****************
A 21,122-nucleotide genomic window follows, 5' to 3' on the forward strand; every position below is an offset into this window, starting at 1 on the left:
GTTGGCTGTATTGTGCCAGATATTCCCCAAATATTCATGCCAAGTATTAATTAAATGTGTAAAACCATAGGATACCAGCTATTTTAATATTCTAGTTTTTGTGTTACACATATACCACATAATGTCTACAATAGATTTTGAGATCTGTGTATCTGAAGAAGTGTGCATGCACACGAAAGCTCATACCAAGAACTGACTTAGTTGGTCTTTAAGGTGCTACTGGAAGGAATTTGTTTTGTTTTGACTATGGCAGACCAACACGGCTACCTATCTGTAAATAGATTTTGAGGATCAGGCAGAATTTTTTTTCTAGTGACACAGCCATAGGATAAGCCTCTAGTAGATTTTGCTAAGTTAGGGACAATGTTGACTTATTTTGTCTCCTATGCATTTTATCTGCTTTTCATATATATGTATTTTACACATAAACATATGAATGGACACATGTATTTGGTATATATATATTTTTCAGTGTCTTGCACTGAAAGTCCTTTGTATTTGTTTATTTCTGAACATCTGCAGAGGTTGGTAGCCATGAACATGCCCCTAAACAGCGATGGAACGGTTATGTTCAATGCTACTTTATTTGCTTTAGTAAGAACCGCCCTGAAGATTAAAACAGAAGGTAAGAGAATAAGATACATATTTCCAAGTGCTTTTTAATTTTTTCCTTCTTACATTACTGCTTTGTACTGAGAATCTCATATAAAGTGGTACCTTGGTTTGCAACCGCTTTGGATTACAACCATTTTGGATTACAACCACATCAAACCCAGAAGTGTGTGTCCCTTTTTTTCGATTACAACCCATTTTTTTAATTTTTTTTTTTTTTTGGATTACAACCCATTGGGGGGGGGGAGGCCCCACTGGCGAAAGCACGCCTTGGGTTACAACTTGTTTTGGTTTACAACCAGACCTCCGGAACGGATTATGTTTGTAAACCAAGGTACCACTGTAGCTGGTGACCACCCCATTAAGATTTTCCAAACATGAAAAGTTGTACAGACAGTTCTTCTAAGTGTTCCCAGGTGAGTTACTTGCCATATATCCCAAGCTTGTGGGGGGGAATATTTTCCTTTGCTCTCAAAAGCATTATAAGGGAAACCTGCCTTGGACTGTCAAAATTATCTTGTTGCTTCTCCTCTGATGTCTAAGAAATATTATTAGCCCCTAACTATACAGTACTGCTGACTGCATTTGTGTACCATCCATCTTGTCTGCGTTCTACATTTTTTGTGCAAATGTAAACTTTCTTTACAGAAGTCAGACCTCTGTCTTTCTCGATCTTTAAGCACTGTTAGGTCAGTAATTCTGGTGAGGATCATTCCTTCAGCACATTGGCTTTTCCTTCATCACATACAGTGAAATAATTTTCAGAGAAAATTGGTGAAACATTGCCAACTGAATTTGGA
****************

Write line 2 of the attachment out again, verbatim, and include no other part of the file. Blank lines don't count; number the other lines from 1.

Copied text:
GTTGGCTGTATTGTGCCAGATATTCCCCAAATATTCATGCCAAGTATTAATTAAATGTGTAAAACCATAGGATACCAGCTATTTTAATATTCTAGTTTTTGTGTTACACATATACCACATAATGTCTACAATAGATTTTGAGATCTGTGTATCTGAAGAAGTGTGCATGCACACGAAAGCTCATACCAAGAACTGACTTAGTTGGTCTTTAAGGTGCTACTGGAAGGAATTTGTTTTGTTTTGACTATGGCAGACCAACACGGCTACCTATCTGTAAATAGATTTTGAGGATCAGGCAGAATTTTTTTTCTAGTGACACAGCCATAGGATAAGCCTCTAGTAGATTTTGCTAAGTTAGGGACAATGTTGACTTATTTTGTCTCCTATGCATTTTATCTGCTTTTCATATATATGTATTTTACACATAAACATATGAATGGACACATGTATTTGGTATATATATATTTTTCAGTGTCTTGCACTGAAAGTCCTTTGTATTTGTTTATTTCTGAACATCTGCAGAGGTTGGTAGCCATGAACATGCCCCTAAACAGCGATGGAACGGTTATGTTCAATGCTACTTTATTTGCTTTAGTAAGAACCGCCCTGAAGATTAAAACAGAAGGTAAGAGAATAAGATACATATTTCCAAGTGCTTTTTAATTTTTTCCTTCTTACATTACTGCTTTGTACTGAGAATCTCATATAAAGTGGTACCTTGGTTTGCAACCGCTTTGGATTACAACCATTTTGGATTACAACCACATCAAACCCAGAAGTGTGTGTCCCTTTTTTTCGATTACAACCCATTTTTTTAATTTTTTTTTTTTTTTGGATTACAACCCATTGGGGGGGGGGAGGCCCCACTGGCGAAAGCACGCCTTGGGTTACAACTTGTTTTGGTTTACAACCAGACCTCCGGAACGGATTATGTTTGTAAACCAAGGTACCACTGTAGCTGGTGACCACCCCATTAAGATTTTCCAAACATGAAAAGTTGTACAGACAGTTCTTCTAAGTGTTCCCAGGTGAGTTACTTGCCATATATCCCAAGCTTGTGGGGGGGAATATTTTCCTTTGCTCTCAAAAGCATTATAAGGGAAACCTGCCTTGGACTGTCAAAATTATCTTGTTGCTTCTCCTCTGATGTCTAAGAAATATTATTAGCCCCTAACTATACAGTACTGCTGACTGCATTTGTGTACCATCCATCTTGTCTGCGTTCTACATTTTTTGTGCAAATGTAAACTTTCTTTACAGAAGTCAGACCTCTGTCTTTCTCGATCTTTAAGCACTGTTAGGTCAGTAATTCTGGTGAGGATCATTCCTTCAGCACATTGGCTTTTCCTTCATCACATACAGTGAAATAATTTTCAGAGAAAATTGGTGAAACATTGCCAACTGAATTTGGA